Mind Monkeys, Sleepless Nights, Hyperventilation, Oh My!

If you don’t think your anxiety, depression, sadness and stress impact your physical health, think again. All of these emotions trigger chemical reactions in your body, which can lead to inflammation and a weakened immune system. Learn how to cope, sweet friend. There will always be dark days. –Kris Carr Crises—personal, medical, financial, or spiritual—can be breeding grounds for anxious and scary thoughts. We are flooded with new information and potentially devastating scenarios, challenged to operate way out of our comfort zone, and generally put into a rough spot. No surprise, then, that our systems can react with anxiety. After all, our old brain is primed to respond to any potential threats—real or imagined. For the normally calm among us, anxiety feels like strange, new territory. Awakening at night, full of swirling thoughts, being unable to eat or stop eating, nervousness, or a rapidly beating heart–it can almost seem like you’ve become someone very different from your usual self. For those of us for whom anxiety is something that we have lived with for awhile, a crisis can take those symptoms to a whole new level that can feel almost impossible to manage. What are some of the classic symptoms of anxiety? The Mayo Clinic (http://mayocl.in/1zKzVKA) lists the following: Feeling nervous Feeling powerless Having a sense of impending danger, panic or doom Having an increased heart rate Breathing rapidly (hyperventilation) Sweating Trembling Feeling weak or tired Trouble concentrating or thinking about anything other than the present worry What can you do? In order to slow down or stop the spiral into anxiety when those fears and negative thoughts threaten...

Resilience: A Pollyanna Ploy or Perseverance?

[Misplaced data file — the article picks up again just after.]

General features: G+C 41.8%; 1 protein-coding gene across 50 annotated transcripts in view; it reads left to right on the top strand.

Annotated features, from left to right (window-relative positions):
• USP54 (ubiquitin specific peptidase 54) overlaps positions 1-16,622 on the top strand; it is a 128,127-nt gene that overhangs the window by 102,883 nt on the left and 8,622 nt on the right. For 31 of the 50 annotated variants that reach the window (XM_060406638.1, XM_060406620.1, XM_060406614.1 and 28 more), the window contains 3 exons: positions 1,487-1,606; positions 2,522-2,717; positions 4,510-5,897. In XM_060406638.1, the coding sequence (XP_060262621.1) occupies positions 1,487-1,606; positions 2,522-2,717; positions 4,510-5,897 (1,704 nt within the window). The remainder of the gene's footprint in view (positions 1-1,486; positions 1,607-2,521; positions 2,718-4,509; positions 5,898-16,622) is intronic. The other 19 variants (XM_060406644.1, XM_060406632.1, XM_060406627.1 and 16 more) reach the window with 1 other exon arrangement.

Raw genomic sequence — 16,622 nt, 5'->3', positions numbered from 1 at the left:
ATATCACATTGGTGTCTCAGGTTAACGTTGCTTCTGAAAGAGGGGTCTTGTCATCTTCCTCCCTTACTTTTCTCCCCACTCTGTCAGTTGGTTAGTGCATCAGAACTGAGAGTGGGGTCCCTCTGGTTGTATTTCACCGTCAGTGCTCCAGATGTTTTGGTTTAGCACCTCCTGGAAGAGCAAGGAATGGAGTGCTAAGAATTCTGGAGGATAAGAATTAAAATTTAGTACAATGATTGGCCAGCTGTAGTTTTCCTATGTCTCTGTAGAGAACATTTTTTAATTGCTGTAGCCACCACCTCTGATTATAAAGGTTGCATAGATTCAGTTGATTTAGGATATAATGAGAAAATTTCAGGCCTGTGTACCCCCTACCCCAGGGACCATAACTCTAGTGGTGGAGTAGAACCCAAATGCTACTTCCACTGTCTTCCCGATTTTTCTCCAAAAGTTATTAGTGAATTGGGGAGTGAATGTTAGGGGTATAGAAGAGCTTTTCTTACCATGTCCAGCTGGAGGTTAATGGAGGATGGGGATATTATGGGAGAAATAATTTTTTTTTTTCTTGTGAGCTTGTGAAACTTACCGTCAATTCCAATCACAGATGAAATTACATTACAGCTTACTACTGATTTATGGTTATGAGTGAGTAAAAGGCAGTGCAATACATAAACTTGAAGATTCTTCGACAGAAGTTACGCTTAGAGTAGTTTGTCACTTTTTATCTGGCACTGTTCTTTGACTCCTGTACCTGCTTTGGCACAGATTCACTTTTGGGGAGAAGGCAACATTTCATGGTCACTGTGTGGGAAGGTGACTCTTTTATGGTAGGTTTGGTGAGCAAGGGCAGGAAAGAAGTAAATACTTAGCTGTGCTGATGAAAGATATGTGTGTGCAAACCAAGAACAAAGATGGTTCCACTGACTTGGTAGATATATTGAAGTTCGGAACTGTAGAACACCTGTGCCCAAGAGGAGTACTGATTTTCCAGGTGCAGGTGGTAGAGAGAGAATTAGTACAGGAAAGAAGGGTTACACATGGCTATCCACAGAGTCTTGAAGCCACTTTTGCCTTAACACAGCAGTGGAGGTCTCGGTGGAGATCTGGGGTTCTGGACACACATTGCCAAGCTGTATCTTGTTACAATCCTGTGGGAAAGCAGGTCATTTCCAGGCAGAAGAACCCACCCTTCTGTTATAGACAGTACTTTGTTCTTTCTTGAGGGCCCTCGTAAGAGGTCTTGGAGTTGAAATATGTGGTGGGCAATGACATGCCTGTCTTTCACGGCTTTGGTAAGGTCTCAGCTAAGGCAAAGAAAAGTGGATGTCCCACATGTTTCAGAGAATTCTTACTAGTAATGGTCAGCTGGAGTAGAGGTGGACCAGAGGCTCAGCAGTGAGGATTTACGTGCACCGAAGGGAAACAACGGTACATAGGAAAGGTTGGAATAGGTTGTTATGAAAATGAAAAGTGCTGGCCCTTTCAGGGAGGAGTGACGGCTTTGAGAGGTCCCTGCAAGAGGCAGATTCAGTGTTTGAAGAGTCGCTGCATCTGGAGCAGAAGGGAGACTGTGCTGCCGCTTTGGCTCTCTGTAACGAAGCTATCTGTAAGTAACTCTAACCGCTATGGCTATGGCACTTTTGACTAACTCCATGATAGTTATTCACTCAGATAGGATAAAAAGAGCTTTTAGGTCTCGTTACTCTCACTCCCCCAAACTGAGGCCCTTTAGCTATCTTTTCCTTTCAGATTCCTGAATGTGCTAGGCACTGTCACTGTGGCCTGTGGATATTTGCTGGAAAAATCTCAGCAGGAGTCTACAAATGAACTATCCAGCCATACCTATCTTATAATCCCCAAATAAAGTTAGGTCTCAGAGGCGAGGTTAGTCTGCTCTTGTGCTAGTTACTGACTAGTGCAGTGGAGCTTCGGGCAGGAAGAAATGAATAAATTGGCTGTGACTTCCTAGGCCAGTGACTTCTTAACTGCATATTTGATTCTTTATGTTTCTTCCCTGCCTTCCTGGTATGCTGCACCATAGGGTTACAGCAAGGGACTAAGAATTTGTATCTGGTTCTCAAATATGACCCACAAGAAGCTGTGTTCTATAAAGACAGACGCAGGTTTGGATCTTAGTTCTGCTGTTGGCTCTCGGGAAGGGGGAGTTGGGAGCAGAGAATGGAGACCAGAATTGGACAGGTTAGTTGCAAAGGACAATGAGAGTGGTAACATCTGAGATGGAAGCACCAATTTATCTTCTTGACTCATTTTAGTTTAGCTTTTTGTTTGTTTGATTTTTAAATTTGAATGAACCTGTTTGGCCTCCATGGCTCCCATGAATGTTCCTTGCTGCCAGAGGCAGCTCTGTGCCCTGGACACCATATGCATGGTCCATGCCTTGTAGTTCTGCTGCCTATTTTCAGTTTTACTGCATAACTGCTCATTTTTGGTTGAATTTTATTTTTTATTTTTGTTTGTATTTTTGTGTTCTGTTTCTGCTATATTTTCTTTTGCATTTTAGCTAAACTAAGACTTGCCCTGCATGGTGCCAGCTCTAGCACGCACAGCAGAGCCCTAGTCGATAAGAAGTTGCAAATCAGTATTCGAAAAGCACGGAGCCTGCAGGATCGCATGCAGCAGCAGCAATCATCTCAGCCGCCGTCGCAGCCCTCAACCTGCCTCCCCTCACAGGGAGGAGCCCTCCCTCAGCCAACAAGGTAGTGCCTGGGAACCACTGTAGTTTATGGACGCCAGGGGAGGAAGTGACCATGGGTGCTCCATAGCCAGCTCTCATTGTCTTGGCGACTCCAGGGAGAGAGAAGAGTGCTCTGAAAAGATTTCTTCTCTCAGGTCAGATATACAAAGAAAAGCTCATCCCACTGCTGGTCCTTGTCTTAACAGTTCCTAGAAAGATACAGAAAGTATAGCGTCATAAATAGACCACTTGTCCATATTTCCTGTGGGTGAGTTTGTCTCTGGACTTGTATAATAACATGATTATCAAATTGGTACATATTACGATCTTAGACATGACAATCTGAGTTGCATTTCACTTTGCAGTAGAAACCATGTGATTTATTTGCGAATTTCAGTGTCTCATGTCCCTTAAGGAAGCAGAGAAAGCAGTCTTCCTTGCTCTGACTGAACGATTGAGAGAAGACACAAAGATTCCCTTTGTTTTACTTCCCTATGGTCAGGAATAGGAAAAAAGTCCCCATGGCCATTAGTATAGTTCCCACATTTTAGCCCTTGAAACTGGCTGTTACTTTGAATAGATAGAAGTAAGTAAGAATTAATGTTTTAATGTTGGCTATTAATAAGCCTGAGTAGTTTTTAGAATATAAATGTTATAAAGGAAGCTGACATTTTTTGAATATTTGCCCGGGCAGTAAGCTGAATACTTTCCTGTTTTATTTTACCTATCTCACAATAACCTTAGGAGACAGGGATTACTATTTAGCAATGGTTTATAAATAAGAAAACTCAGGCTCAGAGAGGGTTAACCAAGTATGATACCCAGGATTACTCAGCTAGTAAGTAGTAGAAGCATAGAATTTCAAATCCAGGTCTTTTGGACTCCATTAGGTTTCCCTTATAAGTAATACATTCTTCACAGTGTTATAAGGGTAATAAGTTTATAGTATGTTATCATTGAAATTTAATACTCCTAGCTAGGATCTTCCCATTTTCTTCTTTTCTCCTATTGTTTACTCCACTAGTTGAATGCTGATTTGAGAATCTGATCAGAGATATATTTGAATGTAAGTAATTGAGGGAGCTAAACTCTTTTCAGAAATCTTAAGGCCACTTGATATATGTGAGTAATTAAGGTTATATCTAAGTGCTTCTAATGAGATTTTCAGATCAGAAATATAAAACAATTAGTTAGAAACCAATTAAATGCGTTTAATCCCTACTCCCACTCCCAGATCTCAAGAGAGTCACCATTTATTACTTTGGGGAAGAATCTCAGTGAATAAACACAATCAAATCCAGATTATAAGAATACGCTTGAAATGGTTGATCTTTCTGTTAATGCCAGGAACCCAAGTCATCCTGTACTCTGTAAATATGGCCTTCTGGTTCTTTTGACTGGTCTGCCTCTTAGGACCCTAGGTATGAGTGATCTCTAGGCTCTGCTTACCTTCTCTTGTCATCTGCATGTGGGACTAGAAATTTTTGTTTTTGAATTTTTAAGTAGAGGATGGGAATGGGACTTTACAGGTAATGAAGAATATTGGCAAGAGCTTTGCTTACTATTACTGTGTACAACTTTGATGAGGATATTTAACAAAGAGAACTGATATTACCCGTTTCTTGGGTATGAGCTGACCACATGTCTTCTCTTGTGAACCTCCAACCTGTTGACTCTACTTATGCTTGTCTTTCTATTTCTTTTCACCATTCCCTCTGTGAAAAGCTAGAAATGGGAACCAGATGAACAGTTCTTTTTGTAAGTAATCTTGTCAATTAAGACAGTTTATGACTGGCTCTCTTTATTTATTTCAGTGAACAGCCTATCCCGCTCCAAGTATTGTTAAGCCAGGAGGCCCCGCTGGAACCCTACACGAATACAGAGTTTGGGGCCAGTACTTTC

“Success is not final, failure is not fatal; it is the courage to continue is what counts.” Resilience has, I think, a bit of a Pollyanna rap. For those of you who didn’t grow up with either the book or Disney movie version, Pollyanna was a young girl who was irrepressibly optimistic. Yet in a crisis or traumatic situation, always looking on the bright side-as Pollyanna found out-can feel unbearably hard. Sometimes, before you move on or bounce back, you might just need to throw a pity party first. I don’t believe that resilience means you never have a bad day or that you accept everything that comes your way with a blithe smile and a song on your lips. During the three year stretch that my family went through one life threatening illness after another, I hosted a few pity parties – some of them fairly spectacular. At the time, the extra glasses of wine or spirals into dark thoughts seemed a logical outcome, given the fact that two of the men I loved most in life both had cancer. The real question is, after you’ve had your pity party, then what? Do you stay stuck in victim thinking? It can be pretty cozy, snuggled up in the cold comfort of feeling mistreated by the world. But for me, staying in that gloomy spot didn’t seem to get me anywhere. And, frankly, I didn’t like my own company that much when I was dining on negative thoughts and crooning over my hurts. That’s when I would find just enough energy to rummage around in my heart and remembered...